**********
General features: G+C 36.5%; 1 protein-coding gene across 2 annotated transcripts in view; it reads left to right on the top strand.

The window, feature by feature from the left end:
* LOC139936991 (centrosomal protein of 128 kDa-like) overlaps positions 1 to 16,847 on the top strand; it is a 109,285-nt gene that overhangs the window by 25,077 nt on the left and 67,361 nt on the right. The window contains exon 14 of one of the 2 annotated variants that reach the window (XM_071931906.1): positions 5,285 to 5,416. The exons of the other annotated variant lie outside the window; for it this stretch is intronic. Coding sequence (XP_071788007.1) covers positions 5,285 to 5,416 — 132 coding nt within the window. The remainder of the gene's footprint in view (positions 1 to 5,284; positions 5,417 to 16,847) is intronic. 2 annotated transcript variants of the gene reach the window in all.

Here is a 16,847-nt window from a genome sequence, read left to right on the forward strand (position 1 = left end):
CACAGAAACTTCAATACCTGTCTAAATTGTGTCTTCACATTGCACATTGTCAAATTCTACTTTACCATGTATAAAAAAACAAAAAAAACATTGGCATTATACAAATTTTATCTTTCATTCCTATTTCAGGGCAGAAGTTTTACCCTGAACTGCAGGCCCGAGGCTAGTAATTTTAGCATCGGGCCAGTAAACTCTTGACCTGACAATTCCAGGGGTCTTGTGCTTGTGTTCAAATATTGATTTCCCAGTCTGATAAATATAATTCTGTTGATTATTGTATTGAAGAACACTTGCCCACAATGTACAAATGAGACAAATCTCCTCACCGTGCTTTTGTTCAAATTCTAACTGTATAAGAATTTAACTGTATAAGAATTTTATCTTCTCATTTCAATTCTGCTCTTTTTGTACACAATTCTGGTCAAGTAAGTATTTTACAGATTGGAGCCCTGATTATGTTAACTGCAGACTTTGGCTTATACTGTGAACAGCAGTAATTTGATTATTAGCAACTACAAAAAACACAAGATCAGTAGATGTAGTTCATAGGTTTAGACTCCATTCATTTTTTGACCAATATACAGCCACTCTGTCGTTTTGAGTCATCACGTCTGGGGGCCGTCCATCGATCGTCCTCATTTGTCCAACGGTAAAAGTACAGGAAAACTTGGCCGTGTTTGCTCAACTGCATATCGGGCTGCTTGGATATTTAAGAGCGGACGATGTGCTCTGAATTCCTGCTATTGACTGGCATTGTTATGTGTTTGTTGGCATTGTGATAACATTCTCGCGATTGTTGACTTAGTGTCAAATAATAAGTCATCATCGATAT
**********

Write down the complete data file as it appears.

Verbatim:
General features: G+C 36.5%; 1 protein-coding gene across 2 annotated transcripts in view; it reads left to right on the top strand.

The window, feature by feature from the left end:
* LOC139936991 (centrosomal protein of 128 kDa-like) overlaps positions 1 to 16,847 on the top strand; it is a 109,285-nt gene that overhangs the window by 25,077 nt on the left and 67,361 nt on the right. The window contains exon 14 of one of the 2 annotated variants that reach the window (XM_071931906.1): positions 5,285 to 5,416. The exons of the other annotated variant lie outside the window; for it this stretch is intronic. Coding sequence (XP_071788007.1) covers positions 5,285 to 5,416 — 132 coding nt within the window. The remainder of the gene's footprint in view (positions 1 to 5,284; positions 5,417 to 16,847) is intronic. 2 annotated transcript variants of the gene reach the window in all.

Here is a 16,847-nt window from a genome sequence, read left to right on the forward strand (position 1 = left end):
CACAGAAACTTCAATACCTGTCTAAATTGTGTCTTCACATTGCACATTGTCAAATTCTACTTTACCATGTATAAAAAAACAAAAAAAACATTGGCATTATACAAATTTTATCTTTCATTCCTATTTCAGGGCAGAAGTTTTACCCTGAACTGCAGGCCCGAGGCTAGTAATTTTAGCATCGGGCCAGTAAACTCTTGACCTGACAATTCCAGGGGTCTTGTGCTTGTGTTCAAATATTGATTTCCCAGTCTGATAAATATAATTCTGTTGATTATTGTATTGAAGAACACTTGCCCACAATGTACAAATGAGACAAATCTCCTCACCGTGCTTTTGTTCAAATTCTAACTGTATAAGAATTTAACTGTATAAGAATTTTATCTTCTCATTTCAATTCTGCTCTTTTTGTACACAATTCTGGTCAAGTAAGTATTTTACAGATTGGAGCCCTGATTATGTTAACTGCAGACTTTGGCTTATACTGTGAACAGCAGTAATTTGATTATTAGCAACTACAAAAAACACAAGATCAGTAGATGTAGTTCATAGGTTTAGACTCCATTCATTTTTTGACCAATATACAGCCACTCTGTCGTTTTGAGTCATCACGTCTGGGGGCCGTCCATCGATCGTCCTCATTTGTCCAACGGTAAAAGTACAGGAAAACTTGGCCGTGTTTGCTCAACTGCATATCGGGCTGCTTGGATATTTAAGAGCGGACGATGTGCTCTGAATTCCTGCTATTGACTGGCATTGTTATGTGTTTGTTGGCATTGTGATAACATTCTCGCGATTGTTGACTTAGTGTCAAATAATAAGTCATCATCGATAT